Replacing the Thermostat
The issue with doing this physical test is that thermostats are very cheap. If you have already done the work to remove the old one, you have already expended most of the resources necessary to simply replace it with a new one. Once you have a new one in place, you can simply repeat the driving test to ensure the car is operating as intended.
If you have narrowed down the issue with your car to the thermostat, the next step is solving the problem. There are two ways to do that, and both take less than a few hours. You can do it yourself, or you can pay a shop to do it.
How to Replace Your Thermostat
Replacing a thermostat is a fairly straightforward process that anyone with basic hand tools is capable of doing. You can save a lot of money doing it yourself since most of the cost at a shop will be in labor. A high-quality thermostat, like this Genuine Honda part, often costs less than an hour of shop labor. Cheaper thermostats, like this one from Dorman that includes a new housing, are fine for most vehicles.
Owners of most cars can follow these steps.
Locate the Thermostat Housing
The thermostat is located in the thermostat housing, usually found near the motor’s top. The quickest way to find it is to locate the large radiator hose going into the top of the motor. Often, the hose is attached directly to the thermostat housing using a hose clamp. The housing itself is held on with two or three bolts.
Remove the Hose and Housing
Undo the hose clamp on the radiator hose and slide the hose off. This can be the most difficult step since hoses have a habit of becoming hard to remove. Next, remove the thermostat housing. Be careful not to damage the gasket if you plan on reusing it.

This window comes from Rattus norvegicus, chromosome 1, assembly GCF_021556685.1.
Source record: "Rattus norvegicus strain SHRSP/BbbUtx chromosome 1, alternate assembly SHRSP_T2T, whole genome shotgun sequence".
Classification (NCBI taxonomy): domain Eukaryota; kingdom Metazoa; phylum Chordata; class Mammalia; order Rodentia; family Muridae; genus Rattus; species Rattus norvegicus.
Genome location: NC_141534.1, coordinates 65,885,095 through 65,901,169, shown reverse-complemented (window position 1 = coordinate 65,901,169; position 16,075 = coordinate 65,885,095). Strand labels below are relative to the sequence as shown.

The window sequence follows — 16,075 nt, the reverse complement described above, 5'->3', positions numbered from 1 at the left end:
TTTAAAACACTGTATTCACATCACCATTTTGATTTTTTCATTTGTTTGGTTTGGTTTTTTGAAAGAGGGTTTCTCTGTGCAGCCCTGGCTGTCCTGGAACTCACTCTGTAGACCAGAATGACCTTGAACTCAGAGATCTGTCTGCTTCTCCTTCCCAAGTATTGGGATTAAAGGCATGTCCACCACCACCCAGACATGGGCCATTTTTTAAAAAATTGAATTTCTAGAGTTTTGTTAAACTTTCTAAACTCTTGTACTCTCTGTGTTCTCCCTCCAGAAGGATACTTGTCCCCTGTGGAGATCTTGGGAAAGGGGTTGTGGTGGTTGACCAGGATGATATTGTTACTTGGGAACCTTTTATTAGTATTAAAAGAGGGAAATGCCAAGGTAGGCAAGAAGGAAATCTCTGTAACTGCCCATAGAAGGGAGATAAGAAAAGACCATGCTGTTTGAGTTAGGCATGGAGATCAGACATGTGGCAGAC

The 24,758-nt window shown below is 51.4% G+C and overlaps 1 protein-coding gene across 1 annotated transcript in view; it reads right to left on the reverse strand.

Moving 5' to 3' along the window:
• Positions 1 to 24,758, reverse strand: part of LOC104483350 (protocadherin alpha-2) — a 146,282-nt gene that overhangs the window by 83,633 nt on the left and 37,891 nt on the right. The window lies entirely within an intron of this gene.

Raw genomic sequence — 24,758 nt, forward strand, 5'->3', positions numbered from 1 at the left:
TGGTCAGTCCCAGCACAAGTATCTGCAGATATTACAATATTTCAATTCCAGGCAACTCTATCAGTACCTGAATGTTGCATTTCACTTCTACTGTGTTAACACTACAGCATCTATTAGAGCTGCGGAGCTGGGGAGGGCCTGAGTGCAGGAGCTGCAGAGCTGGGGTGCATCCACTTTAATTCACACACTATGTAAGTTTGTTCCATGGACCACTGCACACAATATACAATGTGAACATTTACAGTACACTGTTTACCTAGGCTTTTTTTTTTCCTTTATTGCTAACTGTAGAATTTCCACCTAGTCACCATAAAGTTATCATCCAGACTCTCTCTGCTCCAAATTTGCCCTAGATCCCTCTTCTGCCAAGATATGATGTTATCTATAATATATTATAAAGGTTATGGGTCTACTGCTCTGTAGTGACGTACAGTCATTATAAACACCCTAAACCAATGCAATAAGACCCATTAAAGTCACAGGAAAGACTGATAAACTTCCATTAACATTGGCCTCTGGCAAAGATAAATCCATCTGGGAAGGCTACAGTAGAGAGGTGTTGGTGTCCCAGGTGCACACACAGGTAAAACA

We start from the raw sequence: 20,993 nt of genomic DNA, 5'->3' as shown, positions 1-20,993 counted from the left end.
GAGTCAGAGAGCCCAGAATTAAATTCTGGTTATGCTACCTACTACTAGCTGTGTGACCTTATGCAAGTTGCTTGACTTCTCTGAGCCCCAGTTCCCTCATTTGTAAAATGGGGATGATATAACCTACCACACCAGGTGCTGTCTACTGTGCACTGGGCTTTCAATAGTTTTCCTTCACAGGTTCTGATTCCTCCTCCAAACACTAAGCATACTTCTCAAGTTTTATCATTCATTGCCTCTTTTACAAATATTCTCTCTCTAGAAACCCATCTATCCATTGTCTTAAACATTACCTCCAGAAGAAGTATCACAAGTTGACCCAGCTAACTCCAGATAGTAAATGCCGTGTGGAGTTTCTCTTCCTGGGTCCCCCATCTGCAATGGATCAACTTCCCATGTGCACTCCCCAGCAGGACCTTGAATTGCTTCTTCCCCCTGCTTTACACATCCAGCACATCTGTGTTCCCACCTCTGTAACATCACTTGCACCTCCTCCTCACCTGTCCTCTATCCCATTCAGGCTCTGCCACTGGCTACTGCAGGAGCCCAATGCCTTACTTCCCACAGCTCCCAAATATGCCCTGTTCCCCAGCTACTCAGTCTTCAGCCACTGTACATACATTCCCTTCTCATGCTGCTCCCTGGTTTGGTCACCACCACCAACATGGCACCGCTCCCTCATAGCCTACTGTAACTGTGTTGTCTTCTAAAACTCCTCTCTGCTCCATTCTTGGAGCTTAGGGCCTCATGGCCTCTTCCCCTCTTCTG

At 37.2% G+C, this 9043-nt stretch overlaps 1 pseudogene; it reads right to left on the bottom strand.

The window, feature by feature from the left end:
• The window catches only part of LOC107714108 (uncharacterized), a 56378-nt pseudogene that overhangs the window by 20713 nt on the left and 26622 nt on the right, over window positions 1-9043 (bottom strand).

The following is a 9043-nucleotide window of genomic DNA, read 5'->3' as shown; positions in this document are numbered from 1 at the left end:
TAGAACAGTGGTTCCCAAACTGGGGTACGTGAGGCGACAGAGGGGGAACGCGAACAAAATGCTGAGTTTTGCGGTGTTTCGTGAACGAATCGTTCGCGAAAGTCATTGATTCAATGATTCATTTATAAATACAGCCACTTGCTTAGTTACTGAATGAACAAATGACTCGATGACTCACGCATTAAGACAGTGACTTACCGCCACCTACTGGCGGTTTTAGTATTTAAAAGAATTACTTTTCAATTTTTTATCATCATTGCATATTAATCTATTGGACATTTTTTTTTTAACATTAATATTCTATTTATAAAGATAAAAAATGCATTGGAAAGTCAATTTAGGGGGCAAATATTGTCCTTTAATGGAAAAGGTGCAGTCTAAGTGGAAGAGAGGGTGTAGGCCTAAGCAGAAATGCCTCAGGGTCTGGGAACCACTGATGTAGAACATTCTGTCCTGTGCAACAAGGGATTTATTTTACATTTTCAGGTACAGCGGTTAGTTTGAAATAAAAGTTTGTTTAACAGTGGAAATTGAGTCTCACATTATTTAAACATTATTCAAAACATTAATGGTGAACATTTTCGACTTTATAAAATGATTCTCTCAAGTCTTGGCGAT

There should not be much coolant in the hose when the car is off, so simply throwing an old towel under the car is usually sufficient to control the mess. The most important thing to remember whenever you work with coolant is that it’s highly toxic. If you have pets or curious children, be careful to clean up any puddles, and don’t leave containers out.
Remove and Replace the Thermostat
The thermostat itself is simply set in place and can be easily removed. When you buy a new one, you have the option of changing the temperature of the thermostat. You can read about why you would want to do that here if you have a newer car or here if you have an older car.
Consider replacing the thermostat housing gasket as well. They are very inexpensive, and they do degrade over time.
Re-assemble the Housing and Replace Lost Coolant
The last step is to put it all back together. Make sure to replace any lost coolant. You probably won’t have lost much, but it’s a good chance to check and make sure all your fluids are topped up before setting out on another journey.
Pay a Shop
If you don’t feel comfortable replacing the thermostat yourself, any mechanic can do it in a short period of time. You can expect the parts to cost between $50 and $75. Shop time is usually between $75 and $100 per hour, and a thermostat replacement shouldn’t take more than an hour.
That means you can expect to pay $150-200 dollars at a private shop. The cost can be much higher at a dealership.
Keep Cool and Carry On
Your cooling system is an important part of your car’s operation. When it stops working correctly, it can cause a lot of stress. Fortunately, a broken thermostat is a fairly easy thing to fix, and you can be back on the road in no time.